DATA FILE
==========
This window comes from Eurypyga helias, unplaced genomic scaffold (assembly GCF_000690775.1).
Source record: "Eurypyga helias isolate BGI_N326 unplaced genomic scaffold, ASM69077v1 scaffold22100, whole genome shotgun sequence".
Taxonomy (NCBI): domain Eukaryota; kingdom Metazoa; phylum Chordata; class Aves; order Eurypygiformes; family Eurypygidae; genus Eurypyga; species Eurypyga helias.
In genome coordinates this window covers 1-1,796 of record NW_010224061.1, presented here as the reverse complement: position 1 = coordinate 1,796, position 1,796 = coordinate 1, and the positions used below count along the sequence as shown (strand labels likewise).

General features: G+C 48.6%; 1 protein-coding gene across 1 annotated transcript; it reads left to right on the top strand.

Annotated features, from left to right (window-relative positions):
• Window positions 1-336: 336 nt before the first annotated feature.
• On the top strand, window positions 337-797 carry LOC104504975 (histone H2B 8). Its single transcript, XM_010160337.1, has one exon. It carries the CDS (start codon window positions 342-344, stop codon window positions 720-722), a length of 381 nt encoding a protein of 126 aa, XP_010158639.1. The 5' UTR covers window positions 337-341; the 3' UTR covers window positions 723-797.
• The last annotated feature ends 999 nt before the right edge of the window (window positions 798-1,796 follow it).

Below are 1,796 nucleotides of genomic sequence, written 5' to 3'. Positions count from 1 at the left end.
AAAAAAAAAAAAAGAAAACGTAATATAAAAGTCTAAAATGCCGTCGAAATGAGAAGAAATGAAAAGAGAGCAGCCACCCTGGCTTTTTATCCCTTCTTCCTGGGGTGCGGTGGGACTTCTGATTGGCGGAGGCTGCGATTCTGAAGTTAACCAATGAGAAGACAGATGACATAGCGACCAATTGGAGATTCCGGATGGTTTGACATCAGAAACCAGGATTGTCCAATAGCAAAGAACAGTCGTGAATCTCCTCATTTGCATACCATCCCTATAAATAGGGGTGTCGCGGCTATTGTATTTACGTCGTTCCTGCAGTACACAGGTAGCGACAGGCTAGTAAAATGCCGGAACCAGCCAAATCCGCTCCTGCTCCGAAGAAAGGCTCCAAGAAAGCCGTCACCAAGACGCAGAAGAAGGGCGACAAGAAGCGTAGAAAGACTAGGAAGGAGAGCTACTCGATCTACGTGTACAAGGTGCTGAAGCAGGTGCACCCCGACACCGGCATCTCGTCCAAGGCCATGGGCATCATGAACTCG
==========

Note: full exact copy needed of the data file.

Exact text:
This window comes from Eurypyga helias, unplaced genomic scaffold (assembly GCF_000690775.1).
Source record: "Eurypyga helias isolate BGI_N326 unplaced genomic scaffold, ASM69077v1 scaffold22100, whole genome shotgun sequence".
Taxonomy (NCBI): domain Eukaryota; kingdom Metazoa; phylum Chordata; class Aves; order Eurypygiformes; family Eurypygidae; genus Eurypyga; species Eurypyga helias.
In genome coordinates this window covers 1-1,796 of record NW_010224061.1, presented here as the reverse complement: position 1 = coordinate 1,796, position 1,796 = coordinate 1, and the positions used below count along the sequence as shown (strand labels likewise).

General features: G+C 48.6%; 1 protein-coding gene across 1 annotated transcript; it reads left to right on the top strand.

Annotated features, from left to right (window-relative positions):
• Window positions 1-336: 336 nt before the first annotated feature.
• On the top strand, window positions 337-797 carry LOC104504975 (histone H2B 8). Its single transcript, XM_010160337.1, has one exon. It carries the CDS (start codon window positions 342-344, stop codon window positions 720-722), a length of 381 nt encoding a protein of 126 aa, XP_010158639.1. The 5' UTR covers window positions 337-341; the 3' UTR covers window positions 723-797.
• The last annotated feature ends 999 nt before the right edge of the window (window positions 798-1,796 follow it).

Below are 1,796 nucleotides of genomic sequence, written 5' to 3'. Positions count from 1 at the left end.
AAAAAAAAAAAAAGAAAACGTAATATAAAAGTCTAAAATGCCGTCGAAATGAGAAGAAATGAAAAGAGAGCAGCCACCCTGGCTTTTTATCCCTTCTTCCTGGGGTGCGGTGGGACTTCTGATTGGCGGAGGCTGCGATTCTGAAGTTAACCAATGAGAAGACAGATGACATAGCGACCAATTGGAGATTCCGGATGGTTTGACATCAGAAACCAGGATTGTCCAATAGCAAAGAACAGTCGTGAATCTCCTCATTTGCATACCATCCCTATAAATAGGGGTGTCGCGGCTATTGTATTTACGTCGTTCCTGCAGTACACAGGTAGCGACAGGCTAGTAAAATGCCGGAACCAGCCAAATCCGCTCCTGCTCCGAAGAAAGGCTCCAAGAAAGCCGTCACCAAGACGCAGAAGAAGGGCGACAAGAAGCGTAGAAAGACTAGGAAGGAGAGCTACTCGATCTACGTGTACAAGGTGCTGAAGCAGGTGCACCCCGACACCGGCATCTCGTCCAAGGCCATGGGCATCATGAACTCG